Since the dawn of storytelling, humans have speculated whether the big light in the sky was actually hot or merely a billion-candle torch from a gadget emporium. Icarus had wings of wax, which were said to have melted as he flew too close to the Sun, but recent investigations have concluded the Greek aviator was just too hungover to flap them properly. It was also unclear, until extensive modelling in the 1990s by two Irish priests, whether the Sun was very small or a long way away.
The latest spacecraft to test the Sun’s heat output incorporated panels made up of hundreds of tandoori chicken skewers. The craft returned the skewers to Earth perfectly cooked with the juices inside running clear, indicating that the Sun was indeed hot and thereby justifying the human endeavour to land there and pillage.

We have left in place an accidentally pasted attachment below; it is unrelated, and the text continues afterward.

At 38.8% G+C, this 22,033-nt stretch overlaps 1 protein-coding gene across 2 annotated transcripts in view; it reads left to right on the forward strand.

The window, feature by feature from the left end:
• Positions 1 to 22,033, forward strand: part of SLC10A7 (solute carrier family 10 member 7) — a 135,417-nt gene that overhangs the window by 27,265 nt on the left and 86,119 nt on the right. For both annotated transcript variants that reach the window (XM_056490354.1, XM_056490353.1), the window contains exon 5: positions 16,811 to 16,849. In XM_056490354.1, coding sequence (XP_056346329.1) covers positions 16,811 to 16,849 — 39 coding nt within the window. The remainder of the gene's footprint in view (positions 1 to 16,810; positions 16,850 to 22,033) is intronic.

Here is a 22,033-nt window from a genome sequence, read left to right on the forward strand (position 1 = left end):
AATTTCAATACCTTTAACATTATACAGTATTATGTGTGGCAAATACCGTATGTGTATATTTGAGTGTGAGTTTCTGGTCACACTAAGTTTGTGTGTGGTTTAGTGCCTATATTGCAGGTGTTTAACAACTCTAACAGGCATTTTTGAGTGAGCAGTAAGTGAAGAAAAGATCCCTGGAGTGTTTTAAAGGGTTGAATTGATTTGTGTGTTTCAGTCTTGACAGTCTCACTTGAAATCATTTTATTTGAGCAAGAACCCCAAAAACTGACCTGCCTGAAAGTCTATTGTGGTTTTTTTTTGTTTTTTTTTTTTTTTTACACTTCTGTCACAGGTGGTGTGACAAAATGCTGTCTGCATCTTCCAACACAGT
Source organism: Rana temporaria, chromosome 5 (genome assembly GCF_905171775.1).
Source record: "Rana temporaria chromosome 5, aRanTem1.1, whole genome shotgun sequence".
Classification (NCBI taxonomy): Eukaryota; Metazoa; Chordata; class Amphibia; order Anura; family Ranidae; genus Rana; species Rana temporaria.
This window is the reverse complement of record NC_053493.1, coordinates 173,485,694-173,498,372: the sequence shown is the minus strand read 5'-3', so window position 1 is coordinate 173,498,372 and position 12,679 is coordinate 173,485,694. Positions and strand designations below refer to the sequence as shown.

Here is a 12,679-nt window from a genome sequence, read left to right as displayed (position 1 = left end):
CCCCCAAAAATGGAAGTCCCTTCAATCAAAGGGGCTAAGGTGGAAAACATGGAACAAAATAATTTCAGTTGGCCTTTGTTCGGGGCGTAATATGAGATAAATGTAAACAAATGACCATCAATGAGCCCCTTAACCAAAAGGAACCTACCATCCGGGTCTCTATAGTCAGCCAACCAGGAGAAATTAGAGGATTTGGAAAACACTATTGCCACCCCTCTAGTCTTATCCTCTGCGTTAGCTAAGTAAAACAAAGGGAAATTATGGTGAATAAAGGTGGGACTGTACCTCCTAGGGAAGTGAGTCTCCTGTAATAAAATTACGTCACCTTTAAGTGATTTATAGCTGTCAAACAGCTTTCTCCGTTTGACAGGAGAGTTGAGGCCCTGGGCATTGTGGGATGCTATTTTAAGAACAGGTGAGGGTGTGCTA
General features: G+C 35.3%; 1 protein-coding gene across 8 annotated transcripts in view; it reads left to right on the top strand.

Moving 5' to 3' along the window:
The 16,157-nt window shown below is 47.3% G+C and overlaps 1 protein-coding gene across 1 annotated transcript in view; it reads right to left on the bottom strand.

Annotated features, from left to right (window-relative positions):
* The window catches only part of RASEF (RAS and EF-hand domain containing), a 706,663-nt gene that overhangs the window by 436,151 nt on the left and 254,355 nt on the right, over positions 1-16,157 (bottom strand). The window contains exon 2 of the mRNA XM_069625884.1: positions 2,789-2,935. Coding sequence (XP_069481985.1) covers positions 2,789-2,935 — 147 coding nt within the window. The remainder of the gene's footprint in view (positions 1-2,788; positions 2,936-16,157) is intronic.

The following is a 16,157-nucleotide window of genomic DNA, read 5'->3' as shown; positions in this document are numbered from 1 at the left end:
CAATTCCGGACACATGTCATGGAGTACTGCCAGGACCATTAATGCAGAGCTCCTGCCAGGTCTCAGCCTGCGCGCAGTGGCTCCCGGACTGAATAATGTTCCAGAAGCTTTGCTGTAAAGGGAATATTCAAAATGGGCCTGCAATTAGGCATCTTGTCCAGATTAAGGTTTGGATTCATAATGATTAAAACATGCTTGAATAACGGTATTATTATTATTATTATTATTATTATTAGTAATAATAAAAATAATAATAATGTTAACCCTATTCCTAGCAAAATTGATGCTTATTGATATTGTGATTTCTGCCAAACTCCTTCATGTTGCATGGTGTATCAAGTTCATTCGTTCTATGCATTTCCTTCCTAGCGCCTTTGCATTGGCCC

Solar physicists have long known the Sun to be structured, in a simplistic way, like a giant onion, comprising layers of hydrogen, helium, methane, gunpowder, brandy, chip pan oil, 1970s sofa foam, onion, charcoal briquettes, fondant, straw, chilli sauce and a huge ball of car tyre rubber at its core.
Landing on an object so hot and bright presents many potential dangers, NASA have been intensively training astronauts in matters of safety, primarily how to walk on the surface of the Sun without looking directly at it. It has been suggested that a member of the public should be invited to join the solar mission. Music legend Bono was the first to volunteer, but quickly unvolunteered when the logistics were fully explained, humbly suggesting that ‘every other fecker on earth deserves to go before me’.
The final word on the mission should go to the main sponsor, who tweeted: ‘If we could do a deal with the Sun to bring back enough Sun to roll into tiny little balls, so every last tremendous American on planet earth who deserved it, could have a little Sun of their own, wouldn’t that be a bigly beautiful thing, that I did?’